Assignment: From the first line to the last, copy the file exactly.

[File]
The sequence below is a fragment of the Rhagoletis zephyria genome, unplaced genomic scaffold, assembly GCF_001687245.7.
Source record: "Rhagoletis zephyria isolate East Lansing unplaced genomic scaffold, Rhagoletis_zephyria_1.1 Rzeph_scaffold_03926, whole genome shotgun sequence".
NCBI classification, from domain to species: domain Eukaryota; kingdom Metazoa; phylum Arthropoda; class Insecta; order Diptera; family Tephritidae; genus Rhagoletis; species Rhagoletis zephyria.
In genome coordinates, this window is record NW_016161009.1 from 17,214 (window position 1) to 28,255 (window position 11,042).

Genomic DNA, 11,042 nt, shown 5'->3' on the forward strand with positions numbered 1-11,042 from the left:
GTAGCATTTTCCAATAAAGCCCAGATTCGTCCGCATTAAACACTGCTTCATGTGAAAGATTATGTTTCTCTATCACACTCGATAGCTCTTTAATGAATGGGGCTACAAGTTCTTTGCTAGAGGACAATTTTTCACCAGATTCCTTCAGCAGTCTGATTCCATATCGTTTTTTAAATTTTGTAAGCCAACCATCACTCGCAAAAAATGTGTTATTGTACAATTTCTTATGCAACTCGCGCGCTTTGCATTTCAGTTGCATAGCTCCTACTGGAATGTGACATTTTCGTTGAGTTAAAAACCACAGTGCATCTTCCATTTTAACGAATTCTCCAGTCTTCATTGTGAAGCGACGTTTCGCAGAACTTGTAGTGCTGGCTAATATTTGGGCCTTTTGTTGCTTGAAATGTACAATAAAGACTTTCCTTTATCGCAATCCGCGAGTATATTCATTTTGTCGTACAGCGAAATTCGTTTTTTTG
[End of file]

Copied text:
The sequence below is a fragment of the Rhagoletis zephyria genome, unplaced genomic scaffold, assembly GCF_001687245.7.
Source record: "Rhagoletis zephyria isolate East Lansing unplaced genomic scaffold, Rhagoletis_zephyria_1.1 Rzeph_scaffold_03926, whole genome shotgun sequence".
NCBI classification, from domain to species: domain Eukaryota; kingdom Metazoa; phylum Arthropoda; class Insecta; order Diptera; family Tephritidae; genus Rhagoletis; species Rhagoletis zephyria.
In genome coordinates, this window is record NW_016161009.1 from 17,214 (window position 1) to 28,255 (window position 11,042).

Genomic DNA, 11,042 nt, shown 5'->3' on the forward strand with positions numbered 1-11,042 from the left:
GTAGCATTTTCCAATAAAGCCCAGATTCGTCCGCATTAAACACTGCTTCATGTGAAAGATTATGTTTCTCTATCACACTCGATAGCTCTTTAATGAATGGGGCTACAAGTTCTTTGCTAGAGGACAATTTTTCACCAGATTCCTTCAGCAGTCTGATTCCATATCGTTTTTTAAATTTTGTAAGCCAACCATCACTCGCAAAAAATGTGTTATTGTACAATTTCTTATGCAACTCGCGCGCTTTGCATTTCAGTTGCATAGCTCCTACTGGAATGTGACATTTTCGTTGAGTTAAAAACCACAGTGCATCTTCCATTTTAACGAATTCTCCAGTCTTCATTGTGAAGCGACGTTTCGCAGAACTTGTAGTGCTGGCTAATATTTGGGCCTTTTGTTGCTTGAAATGTACAATAAAGACTTTCCTTTATCGCAATCCGCGAGTATATTCATTTTGTCGTACAGCGAAATTCGTTTTTTTG